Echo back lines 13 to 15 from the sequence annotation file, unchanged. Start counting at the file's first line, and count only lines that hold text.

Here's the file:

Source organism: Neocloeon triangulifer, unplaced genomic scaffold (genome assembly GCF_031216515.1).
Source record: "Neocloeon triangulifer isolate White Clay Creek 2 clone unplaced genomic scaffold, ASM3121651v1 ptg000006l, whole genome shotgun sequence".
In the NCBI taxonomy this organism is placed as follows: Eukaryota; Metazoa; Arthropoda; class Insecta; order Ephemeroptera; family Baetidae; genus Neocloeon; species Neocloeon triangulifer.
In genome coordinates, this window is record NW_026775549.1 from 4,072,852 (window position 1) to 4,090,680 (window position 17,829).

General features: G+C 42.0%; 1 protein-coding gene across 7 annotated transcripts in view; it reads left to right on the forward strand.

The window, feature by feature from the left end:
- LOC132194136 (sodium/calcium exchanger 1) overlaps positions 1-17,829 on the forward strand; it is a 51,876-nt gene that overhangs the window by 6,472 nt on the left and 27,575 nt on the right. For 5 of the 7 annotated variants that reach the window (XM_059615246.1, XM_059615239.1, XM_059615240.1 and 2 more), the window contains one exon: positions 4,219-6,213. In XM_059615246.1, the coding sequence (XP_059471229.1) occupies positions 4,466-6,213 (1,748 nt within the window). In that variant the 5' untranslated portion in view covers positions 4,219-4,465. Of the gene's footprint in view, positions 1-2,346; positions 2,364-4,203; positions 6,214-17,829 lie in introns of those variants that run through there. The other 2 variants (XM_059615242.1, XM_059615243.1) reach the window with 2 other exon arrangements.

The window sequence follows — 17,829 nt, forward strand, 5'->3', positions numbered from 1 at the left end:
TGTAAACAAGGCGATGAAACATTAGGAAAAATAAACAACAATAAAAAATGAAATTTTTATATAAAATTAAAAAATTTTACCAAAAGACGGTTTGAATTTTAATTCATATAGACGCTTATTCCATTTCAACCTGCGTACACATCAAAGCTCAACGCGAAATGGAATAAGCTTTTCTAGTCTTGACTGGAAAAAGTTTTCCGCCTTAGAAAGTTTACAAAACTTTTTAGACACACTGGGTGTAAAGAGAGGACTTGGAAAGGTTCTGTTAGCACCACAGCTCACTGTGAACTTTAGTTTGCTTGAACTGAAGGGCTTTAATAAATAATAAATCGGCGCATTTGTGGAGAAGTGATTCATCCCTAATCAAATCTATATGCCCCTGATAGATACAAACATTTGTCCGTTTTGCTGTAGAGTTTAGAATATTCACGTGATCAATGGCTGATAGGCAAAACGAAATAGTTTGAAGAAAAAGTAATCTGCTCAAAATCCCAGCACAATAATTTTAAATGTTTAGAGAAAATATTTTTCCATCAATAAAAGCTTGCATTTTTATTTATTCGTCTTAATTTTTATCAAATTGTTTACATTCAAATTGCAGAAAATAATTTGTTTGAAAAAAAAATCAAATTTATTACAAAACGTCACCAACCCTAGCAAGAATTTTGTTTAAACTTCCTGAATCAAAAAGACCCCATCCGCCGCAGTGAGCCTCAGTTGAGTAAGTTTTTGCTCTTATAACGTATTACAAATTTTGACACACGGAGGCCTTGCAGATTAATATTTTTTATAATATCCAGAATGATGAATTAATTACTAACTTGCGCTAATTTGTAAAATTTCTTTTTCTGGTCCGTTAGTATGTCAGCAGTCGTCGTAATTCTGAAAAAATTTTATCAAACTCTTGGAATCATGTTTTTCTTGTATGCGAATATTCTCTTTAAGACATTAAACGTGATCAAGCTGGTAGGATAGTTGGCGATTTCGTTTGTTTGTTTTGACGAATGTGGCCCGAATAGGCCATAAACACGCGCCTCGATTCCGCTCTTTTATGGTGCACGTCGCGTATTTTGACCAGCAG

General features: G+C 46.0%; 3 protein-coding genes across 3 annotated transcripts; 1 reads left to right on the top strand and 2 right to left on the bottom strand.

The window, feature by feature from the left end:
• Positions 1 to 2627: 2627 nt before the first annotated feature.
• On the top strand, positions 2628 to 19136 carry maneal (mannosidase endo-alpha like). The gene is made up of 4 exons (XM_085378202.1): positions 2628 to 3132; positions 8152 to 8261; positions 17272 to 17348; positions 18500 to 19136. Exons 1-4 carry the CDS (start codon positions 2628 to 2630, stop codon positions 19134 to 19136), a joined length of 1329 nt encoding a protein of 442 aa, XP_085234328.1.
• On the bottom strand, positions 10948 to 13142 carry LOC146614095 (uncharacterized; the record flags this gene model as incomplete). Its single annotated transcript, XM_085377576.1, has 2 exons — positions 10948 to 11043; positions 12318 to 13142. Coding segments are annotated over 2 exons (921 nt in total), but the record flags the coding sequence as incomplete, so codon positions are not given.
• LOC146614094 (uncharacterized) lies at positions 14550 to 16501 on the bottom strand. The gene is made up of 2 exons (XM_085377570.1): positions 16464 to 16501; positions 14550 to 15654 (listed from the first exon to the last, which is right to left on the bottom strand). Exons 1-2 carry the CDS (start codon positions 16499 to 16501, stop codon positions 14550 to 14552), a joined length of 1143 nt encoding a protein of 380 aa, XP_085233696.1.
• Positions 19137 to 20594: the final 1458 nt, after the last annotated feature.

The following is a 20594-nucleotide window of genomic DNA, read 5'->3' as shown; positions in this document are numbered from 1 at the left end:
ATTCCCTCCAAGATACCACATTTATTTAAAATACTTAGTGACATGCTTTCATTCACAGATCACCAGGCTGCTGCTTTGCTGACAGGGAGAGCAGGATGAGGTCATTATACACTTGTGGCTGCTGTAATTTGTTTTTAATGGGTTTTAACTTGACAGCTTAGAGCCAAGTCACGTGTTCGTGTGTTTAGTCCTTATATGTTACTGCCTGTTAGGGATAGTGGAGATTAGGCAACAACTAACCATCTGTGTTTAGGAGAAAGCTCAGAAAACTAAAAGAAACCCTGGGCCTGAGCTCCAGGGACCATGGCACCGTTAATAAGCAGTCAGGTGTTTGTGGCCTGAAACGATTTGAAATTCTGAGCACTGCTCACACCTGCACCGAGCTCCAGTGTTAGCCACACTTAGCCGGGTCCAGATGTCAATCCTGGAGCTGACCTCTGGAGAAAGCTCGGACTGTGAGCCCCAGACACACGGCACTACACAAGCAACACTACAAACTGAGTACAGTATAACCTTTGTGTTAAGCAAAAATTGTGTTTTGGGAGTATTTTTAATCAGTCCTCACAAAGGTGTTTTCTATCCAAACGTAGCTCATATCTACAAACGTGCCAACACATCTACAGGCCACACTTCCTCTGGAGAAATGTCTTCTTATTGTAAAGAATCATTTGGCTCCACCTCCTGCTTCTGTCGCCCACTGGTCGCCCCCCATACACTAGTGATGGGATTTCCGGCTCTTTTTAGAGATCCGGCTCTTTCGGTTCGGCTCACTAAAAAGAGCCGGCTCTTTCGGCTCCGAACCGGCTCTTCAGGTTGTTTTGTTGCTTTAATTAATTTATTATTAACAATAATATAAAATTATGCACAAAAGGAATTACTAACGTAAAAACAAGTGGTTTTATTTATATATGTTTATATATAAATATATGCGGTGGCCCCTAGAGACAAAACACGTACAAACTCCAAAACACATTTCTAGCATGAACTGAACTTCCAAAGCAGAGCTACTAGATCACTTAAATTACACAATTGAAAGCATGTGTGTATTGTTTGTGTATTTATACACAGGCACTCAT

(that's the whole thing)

• On the top strand, positions 2628 to 19136 carry maneal (mannosidase endo-alpha like). The gene is made up of 4 exons (XM_085378202.1): positions 2628 to 3132; positions 8152 to 8261; positions 17272 to 17348; positions 18500 to 19136. Exons 1-4 carry the CDS (start codon positions 2628 to 2630, stop codon positions 19134 to 19136), a joined length of 1329 nt encoding a protein of 442 aa, XP_085234328.1.
• On the bottom strand, positions 10948 to 13142 carry LOC146614095 (uncharacterized; the record flags this gene model as incomplete). Its single annotated transcript, XM_085377576.1, has 2 exons — positions 10948 to 11043; positions 12318 to 13142. Coding segments are annotated over 2 exons (921 nt in total), but the record flags the coding sequence as incomplete, so codon positions are not given.
• LOC146614094 (uncharacterized) lies at positions 14550 to 16501 on the bottom strand. The gene is made up of 2 exons (XM_085377570.1): positions 16464 to 16501; positions 14550 to 15654 (listed from the first exon to the last, which is right to left on the bottom strand). Exons 1-2 carry the CDS (start codon positions 16499 to 16501, stop codon positions 14550 to 14552), a joined length of 1143 nt encoding a protein of 380 aa, XP_085233696.1.